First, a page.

The Good Lord Bird – Sky Atlantic

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It’s quite strange seeing Ethan Hawke, who, as a teenager in Dead Poets Society, was a celeb crush for some of my schoolfriends over 30 years ago, playing a crazed (but probably rather accurate) version of John Brown!   There are loads of antebellum books/films/TV series featuring elegantly-dressed men and hooped-skirted ladies sweeping down the staircases of plantation houses, or black-suited men and black-bombazine-clad ladies attending abolitionist meetings in Boston or Philadelphia, but this is the first one I’ve seen which has actually been set in Bleeding Kansas.  And Bleeding Kansas was where the action was, in the 1850s.  Then came the raid on Harpers Ferry.

I’ve been to Harpers Ferry.  It rained.

It’s all seen through the eyes of a former slave boy called Henry, who’s dressed up as a girl because Brown misheard his name as Henrietta, and is nicknamed Onion because he mistakenly ate an onion which Brown thought was a good luck charm.  And there’s also a prostitute called Pie.  Er, right.  James Caleb Johnson, the young lad playing Onion, steals the show even from Ethan Hawke’s amazing performance as John Brown.

This certainly isn’t reverential.  Frederick Douglass is shown as having a blatant extra-marital affair – which, by all accounts, he did (and probably more than one), but which no-one ever mentions because he’s seen as such a hero.  Brown himself is shown as being rather crazy, with one of his sons exasperatedly telling him to cut short his over-long prayers and preaching because the Good Lord has probably got sick of listening to them and has other things to do.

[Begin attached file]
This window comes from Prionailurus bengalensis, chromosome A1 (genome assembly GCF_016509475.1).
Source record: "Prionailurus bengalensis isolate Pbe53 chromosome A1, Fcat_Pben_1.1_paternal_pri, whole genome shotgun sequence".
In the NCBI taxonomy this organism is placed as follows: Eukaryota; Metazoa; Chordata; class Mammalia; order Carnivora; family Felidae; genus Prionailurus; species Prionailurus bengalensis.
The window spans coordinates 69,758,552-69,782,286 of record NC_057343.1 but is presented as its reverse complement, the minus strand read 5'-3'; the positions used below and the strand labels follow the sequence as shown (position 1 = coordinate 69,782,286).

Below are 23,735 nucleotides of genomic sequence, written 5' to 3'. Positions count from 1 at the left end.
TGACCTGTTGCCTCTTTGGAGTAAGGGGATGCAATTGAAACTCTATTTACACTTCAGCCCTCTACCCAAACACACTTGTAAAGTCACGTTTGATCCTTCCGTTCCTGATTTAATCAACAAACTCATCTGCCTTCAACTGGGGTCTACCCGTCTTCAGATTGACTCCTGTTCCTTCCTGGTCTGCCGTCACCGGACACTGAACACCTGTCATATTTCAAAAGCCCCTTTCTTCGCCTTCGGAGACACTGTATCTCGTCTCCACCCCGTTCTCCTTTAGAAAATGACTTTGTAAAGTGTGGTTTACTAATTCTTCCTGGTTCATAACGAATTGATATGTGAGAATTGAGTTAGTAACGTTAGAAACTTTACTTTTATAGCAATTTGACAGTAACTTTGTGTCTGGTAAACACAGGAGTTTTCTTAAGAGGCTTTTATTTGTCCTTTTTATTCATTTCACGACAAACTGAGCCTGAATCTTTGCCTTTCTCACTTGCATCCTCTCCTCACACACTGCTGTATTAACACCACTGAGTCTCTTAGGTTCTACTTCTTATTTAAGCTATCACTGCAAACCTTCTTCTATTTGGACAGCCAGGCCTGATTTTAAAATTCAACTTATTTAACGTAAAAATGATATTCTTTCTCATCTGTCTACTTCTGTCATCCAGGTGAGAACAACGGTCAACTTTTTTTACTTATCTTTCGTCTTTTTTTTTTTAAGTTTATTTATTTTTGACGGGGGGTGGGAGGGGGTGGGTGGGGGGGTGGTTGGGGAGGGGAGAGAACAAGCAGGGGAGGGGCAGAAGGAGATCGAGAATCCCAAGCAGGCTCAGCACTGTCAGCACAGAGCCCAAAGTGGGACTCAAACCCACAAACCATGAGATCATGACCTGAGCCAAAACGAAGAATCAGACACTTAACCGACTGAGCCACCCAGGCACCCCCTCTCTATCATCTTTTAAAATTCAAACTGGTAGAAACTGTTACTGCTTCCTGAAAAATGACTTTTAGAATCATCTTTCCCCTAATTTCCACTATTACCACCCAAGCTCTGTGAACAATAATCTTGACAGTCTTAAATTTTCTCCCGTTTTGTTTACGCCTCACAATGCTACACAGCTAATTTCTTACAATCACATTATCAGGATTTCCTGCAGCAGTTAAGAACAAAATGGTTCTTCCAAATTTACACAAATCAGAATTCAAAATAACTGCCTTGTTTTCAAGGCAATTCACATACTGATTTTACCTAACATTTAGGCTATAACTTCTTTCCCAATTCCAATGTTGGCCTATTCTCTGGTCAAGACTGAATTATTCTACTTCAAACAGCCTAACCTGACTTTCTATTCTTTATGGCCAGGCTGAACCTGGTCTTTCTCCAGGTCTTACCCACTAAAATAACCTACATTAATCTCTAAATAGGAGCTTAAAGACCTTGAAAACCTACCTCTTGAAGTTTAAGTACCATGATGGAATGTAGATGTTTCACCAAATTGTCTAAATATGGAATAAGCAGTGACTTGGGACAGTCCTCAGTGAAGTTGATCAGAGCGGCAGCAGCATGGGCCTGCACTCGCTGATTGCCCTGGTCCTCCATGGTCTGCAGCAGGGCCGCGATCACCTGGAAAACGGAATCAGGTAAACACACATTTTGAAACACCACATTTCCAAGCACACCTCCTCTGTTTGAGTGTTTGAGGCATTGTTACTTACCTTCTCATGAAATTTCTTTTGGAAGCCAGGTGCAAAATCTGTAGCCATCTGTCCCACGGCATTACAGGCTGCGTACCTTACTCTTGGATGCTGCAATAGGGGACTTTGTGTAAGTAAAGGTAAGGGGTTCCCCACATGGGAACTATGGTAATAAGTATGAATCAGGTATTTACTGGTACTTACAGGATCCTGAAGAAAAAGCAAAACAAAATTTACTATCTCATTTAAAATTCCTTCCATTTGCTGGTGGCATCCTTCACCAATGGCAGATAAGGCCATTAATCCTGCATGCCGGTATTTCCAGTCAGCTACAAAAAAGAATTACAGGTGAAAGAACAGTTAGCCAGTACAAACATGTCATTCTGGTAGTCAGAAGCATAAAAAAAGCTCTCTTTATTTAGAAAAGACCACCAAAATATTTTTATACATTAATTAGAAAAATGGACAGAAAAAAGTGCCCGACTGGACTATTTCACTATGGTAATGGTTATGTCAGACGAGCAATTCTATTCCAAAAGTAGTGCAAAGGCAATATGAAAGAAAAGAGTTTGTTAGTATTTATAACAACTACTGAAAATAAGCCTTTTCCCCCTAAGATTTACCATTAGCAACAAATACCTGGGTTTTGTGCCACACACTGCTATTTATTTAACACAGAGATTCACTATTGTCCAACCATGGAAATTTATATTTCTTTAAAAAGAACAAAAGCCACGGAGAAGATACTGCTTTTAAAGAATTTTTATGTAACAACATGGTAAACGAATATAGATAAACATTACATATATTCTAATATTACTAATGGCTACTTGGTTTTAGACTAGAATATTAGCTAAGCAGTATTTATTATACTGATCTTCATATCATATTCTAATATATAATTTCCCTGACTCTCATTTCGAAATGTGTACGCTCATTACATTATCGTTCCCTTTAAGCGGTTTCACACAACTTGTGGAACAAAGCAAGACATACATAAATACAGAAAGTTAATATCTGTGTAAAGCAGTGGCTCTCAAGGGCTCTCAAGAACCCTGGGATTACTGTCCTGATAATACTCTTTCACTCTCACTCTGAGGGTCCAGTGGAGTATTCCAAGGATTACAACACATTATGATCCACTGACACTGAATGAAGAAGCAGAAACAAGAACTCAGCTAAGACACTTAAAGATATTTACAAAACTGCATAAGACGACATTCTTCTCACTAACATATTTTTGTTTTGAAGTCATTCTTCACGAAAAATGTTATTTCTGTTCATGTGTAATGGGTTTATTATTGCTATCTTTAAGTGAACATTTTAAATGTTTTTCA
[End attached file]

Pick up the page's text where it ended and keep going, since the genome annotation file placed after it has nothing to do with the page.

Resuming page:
The whole thing is rather bonkers.  And it’s got a very catchy theme tune which is completely inappropriate to the seriousness of the subject matter.  But it’s fascinating.  Bleeding Kansas, which in many ways was the dress rehearsal for the Civil War, does tend to be very overlooked.  And John Brown’s become such a legendary figure – we all know the song! – that people forget that he wasn’t some sort of saint.  If he were around today, he’d probably be described as an extremist.  He was responsible for a number of murders.  But his point was that those Abolitionist meetings in Boston and Philadelphia and wherever else weren’t achieving anything: slavery had been abolished in many other countries but there was no sign of that happening in the United States.

And thus you get into all those debates about what it is and isn’t acceptable to do for what you believe is right.  It’s an intriguing story.  I wasn’t sure that I was going to enjoy this, just because it is all slightly bonkers, but I really am doing.

2 thoughts on “The Good Lord Bird – Sky Atlantic

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